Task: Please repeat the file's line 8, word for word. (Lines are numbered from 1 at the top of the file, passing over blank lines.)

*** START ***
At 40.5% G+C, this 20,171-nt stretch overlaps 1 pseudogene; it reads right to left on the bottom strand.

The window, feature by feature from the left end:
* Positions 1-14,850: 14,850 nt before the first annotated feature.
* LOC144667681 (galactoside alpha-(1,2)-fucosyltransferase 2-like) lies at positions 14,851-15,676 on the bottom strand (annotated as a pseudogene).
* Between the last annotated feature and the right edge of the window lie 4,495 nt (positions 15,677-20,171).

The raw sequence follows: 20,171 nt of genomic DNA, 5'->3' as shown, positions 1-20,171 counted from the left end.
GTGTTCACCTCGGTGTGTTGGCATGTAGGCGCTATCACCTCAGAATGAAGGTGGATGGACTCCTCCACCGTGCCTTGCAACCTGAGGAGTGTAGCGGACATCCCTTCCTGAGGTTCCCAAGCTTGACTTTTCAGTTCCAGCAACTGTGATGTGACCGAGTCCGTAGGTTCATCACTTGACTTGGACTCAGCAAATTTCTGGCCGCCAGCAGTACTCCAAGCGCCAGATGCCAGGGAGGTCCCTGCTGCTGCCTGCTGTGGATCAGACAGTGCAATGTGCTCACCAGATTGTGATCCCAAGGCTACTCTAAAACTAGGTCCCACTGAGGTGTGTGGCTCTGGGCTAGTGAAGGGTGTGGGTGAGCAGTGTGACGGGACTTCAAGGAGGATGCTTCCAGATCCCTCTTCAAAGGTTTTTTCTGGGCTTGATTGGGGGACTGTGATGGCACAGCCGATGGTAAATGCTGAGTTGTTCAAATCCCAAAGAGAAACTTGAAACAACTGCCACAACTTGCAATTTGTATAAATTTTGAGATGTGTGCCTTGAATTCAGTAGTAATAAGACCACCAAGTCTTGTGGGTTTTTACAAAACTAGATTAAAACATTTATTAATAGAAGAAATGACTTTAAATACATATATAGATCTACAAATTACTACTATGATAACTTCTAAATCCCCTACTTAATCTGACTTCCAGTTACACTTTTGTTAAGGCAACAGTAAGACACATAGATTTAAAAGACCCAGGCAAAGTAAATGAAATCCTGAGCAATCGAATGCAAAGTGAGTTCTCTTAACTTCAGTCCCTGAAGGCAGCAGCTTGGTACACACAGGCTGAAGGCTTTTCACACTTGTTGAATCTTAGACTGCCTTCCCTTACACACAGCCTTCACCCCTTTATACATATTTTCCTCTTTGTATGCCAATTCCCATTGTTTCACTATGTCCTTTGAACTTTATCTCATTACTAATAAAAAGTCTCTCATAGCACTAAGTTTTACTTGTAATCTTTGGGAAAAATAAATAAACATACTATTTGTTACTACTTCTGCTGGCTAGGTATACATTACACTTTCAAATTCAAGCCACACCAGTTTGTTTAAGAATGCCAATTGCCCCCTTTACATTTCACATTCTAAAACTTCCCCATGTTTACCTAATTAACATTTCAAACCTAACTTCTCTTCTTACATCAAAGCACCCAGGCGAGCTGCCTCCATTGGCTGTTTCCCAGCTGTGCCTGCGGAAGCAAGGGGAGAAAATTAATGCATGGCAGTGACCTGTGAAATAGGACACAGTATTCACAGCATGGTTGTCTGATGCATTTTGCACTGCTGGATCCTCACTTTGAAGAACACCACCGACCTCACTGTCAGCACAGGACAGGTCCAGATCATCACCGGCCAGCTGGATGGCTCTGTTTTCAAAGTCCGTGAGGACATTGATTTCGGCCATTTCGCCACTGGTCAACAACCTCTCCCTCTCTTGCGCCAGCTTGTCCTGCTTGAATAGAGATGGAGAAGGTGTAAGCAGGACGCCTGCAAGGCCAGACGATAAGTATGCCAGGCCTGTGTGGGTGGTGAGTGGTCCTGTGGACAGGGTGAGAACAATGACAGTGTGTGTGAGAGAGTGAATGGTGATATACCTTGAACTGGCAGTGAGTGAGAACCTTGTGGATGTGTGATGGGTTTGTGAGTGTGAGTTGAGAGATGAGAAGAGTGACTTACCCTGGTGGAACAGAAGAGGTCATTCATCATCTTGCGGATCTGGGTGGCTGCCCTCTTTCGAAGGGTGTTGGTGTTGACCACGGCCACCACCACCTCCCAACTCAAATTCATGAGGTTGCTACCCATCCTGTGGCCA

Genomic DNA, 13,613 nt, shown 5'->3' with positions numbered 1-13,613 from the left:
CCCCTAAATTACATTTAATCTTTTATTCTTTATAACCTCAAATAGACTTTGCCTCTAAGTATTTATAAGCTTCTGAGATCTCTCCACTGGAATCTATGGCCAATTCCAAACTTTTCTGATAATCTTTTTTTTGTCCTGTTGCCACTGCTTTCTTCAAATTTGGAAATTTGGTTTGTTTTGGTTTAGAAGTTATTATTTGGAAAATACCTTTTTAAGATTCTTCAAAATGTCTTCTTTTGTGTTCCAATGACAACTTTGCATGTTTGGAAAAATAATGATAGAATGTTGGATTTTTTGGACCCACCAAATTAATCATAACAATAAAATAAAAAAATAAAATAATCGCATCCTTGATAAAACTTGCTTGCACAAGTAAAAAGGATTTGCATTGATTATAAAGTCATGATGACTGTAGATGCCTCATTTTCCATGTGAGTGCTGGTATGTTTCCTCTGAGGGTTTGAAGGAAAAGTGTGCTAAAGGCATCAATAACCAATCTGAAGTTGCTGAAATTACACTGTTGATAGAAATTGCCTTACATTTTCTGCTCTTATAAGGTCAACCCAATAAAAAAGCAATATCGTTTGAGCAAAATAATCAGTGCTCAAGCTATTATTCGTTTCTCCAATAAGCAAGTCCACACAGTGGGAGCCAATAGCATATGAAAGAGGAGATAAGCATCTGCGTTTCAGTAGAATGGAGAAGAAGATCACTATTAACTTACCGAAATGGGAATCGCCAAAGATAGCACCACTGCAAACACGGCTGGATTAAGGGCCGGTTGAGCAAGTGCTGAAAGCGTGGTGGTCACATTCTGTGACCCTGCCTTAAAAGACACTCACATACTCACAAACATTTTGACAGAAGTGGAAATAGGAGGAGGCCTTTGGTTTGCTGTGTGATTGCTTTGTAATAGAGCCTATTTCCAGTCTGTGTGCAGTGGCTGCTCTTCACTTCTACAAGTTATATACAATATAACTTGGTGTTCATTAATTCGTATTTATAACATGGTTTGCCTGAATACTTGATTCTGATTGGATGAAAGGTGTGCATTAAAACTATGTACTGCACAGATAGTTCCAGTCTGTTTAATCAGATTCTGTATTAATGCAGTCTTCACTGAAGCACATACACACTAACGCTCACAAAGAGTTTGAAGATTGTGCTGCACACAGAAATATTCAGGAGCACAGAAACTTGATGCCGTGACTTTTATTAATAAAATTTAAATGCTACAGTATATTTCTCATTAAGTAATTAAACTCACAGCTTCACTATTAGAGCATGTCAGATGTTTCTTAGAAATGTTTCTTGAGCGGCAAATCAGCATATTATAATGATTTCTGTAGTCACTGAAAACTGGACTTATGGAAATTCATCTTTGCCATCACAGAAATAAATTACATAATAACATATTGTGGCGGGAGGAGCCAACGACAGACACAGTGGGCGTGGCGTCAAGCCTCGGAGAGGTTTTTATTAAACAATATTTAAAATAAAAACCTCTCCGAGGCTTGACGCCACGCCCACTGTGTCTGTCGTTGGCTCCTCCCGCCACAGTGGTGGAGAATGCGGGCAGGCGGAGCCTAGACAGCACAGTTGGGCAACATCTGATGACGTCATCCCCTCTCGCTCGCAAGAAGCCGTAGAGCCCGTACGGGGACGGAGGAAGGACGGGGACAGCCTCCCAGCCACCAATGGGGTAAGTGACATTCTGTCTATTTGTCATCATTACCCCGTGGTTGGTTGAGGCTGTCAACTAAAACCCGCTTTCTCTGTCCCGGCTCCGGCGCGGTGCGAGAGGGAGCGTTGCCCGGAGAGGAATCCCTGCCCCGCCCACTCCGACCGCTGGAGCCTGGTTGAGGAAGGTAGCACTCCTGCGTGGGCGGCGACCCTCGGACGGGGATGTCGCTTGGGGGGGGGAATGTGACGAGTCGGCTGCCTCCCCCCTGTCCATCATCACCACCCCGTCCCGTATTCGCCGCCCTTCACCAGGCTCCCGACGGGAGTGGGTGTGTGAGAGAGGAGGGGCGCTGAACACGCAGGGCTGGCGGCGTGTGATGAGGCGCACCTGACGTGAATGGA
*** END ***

Genomic DNA, 13,613 nt, shown 5'->3' with positions numbered 1-13,613 from the left: